Then along comes Brittany Maynard, bless her, a pretty young white woman with incredible courage who, dignity despite the media circus that surrounded her, was able to bring national attention to the issue in such a way that was basically impervious to all but the most unhinged criticism. Yes, it's a shame that the media won't pay attention to many social issues UNLESS a pretty young white woman is involved as the victim, but in this case we'll have to take what we can get. And what we got was an incredibly selfless act from a someone who allowed a huge intrusion into her private life at the worst possible time so that others in the future might be able to end their own lives with dignity and while experiencing as little physical pain as possible. I don't often cite heroes on this blog--mostly because I don't think there are a whole lot of genuine heroes left in this shitty world--but Brittany Maynard was a hero. May she rest in peace.

Bonus: No--suicide is NOT "the coward's way out"


  1. Funny video for a sad story that has an element of happiness about it.
    Yes, she is a hero.

  2. As with any MSM story, what gets left out is often the most important part. There is no effective treatment for many forms of cancer. As a nation we can find a trillion dollars plus for idiotic foreign military adventures like the Iraq debacle, but nothing comparable to find a true cure for this disease. Your chance of being killed by a terrorist is about one in a billion while you're likely to be killed by cancer if you live long enough and something else doesn't get you first. Nobody I know has ever seen a terrorist, but almost everybody I know has seen someone suffer and sometimes die from cancer. Why can't people put these things together? I'm not sure the real story here was this poor woman's choice of suicide as it is why a 29 year-old woman was faced with that kind of a decision to begin with.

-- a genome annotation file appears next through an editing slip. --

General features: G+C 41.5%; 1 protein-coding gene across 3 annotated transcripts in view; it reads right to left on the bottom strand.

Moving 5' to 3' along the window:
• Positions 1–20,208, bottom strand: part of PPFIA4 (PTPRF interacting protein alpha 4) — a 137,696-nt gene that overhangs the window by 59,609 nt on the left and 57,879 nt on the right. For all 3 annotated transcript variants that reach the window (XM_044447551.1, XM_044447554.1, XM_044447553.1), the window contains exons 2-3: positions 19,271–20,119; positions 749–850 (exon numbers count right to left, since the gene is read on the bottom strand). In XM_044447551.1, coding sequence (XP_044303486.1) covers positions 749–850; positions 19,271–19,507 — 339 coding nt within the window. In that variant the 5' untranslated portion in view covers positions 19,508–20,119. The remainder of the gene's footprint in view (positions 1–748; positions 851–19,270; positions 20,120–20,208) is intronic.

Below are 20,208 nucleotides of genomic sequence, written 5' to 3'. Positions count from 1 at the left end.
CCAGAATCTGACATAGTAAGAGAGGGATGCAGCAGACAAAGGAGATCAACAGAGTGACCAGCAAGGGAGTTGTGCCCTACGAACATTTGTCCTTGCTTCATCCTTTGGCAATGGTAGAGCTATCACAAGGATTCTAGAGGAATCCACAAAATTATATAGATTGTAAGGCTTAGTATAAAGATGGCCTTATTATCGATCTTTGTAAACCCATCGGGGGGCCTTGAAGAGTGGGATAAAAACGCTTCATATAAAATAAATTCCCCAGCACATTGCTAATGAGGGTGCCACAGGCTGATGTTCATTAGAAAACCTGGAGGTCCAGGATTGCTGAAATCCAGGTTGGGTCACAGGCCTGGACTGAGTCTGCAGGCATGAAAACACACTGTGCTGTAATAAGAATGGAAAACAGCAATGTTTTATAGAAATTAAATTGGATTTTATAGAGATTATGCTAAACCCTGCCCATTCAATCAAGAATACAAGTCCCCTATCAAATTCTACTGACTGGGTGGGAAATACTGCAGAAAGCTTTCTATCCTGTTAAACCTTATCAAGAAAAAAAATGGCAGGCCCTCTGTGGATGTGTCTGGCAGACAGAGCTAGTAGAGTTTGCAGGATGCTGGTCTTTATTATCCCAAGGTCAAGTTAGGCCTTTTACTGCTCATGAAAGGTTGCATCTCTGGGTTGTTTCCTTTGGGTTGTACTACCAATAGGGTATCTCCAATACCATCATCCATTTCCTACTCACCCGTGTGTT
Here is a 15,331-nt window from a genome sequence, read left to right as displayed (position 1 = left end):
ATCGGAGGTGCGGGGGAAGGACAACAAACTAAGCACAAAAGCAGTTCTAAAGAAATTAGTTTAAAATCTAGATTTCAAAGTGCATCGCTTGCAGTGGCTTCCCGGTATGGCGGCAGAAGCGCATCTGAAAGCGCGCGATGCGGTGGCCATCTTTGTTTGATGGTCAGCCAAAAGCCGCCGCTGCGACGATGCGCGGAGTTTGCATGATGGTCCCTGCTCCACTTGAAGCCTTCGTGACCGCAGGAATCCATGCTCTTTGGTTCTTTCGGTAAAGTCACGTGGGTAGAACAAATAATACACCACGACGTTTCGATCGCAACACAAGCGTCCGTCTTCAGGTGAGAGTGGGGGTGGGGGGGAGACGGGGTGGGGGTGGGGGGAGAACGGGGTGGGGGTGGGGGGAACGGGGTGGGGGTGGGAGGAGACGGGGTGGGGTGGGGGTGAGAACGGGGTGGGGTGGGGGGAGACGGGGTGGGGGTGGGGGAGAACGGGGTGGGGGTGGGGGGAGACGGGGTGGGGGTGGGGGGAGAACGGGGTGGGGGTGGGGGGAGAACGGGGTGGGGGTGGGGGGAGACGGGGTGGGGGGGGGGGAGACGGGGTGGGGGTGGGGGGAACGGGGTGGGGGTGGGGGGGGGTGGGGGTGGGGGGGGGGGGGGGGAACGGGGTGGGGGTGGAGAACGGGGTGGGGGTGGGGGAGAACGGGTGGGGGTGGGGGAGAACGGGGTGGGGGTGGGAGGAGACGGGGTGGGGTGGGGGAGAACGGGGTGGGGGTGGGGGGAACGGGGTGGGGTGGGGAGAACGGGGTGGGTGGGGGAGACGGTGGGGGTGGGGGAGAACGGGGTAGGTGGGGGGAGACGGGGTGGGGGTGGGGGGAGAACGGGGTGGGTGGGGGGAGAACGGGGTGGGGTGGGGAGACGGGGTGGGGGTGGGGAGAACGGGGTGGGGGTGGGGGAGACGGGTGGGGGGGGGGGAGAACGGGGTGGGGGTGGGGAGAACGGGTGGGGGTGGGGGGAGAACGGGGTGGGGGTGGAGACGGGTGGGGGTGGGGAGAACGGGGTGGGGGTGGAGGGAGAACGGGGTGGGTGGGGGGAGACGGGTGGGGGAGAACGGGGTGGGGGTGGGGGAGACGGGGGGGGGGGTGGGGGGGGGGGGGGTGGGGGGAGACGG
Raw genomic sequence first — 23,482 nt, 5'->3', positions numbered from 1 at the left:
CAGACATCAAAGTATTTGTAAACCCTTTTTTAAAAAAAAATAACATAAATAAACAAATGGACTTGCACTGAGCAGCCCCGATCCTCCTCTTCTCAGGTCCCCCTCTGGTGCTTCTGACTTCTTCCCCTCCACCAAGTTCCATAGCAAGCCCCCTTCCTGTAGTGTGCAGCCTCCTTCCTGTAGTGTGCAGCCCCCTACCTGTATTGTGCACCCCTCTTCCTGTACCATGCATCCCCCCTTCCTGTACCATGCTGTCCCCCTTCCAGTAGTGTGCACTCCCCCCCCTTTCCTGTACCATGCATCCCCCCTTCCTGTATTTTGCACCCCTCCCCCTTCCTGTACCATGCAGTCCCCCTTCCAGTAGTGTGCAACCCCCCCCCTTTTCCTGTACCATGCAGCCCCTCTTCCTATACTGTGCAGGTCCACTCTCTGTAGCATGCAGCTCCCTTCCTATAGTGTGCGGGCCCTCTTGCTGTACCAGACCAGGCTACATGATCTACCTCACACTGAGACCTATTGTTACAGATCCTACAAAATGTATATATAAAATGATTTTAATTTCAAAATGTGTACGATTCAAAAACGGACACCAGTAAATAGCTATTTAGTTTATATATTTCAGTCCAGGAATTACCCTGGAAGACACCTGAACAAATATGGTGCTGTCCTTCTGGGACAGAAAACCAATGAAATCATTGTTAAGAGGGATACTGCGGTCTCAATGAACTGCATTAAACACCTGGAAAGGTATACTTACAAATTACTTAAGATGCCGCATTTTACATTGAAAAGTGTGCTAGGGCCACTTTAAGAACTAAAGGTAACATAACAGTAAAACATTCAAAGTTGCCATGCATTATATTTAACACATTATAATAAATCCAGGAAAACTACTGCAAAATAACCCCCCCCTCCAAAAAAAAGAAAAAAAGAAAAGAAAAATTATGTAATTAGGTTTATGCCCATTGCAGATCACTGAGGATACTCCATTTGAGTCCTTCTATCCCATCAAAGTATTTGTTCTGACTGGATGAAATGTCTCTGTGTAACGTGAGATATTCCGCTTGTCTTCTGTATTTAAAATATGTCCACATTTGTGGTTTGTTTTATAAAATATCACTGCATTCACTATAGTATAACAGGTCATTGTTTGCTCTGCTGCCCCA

1. A "cure" for cancer may well not be medically possible (that's a position my brother, a medical doctor holds)--though research over the past 40 years has made treatments much more effective. Pancreatic cancer, for example, used to be a near-certain death sentence, but quite a number of the treatments that saved my life have been developed only very recently.

      Probably a more productive research inquiry would be WHY so many people are developing cancer, especially otherwise healthy adults with no family history of the disease. But as a society we probably wouldn't want to know because it is likely the causes come from our heavily chemical and technology dependent lifestyles, and as with global warming making the population healthier and less prone to cancer would likely have a huge price tag requiring us to greatly reduce the number of modern conveniences we currently "enjoy."

  3. Untested new chemicals and still untested old chemicals flood the environment. When life was slower, aboriginal peoples could sort out the plants over time into helpful and hurtful. The chemical soup we live in now is so pervasive and the speed of things so fast that we can't keep up even with body counts.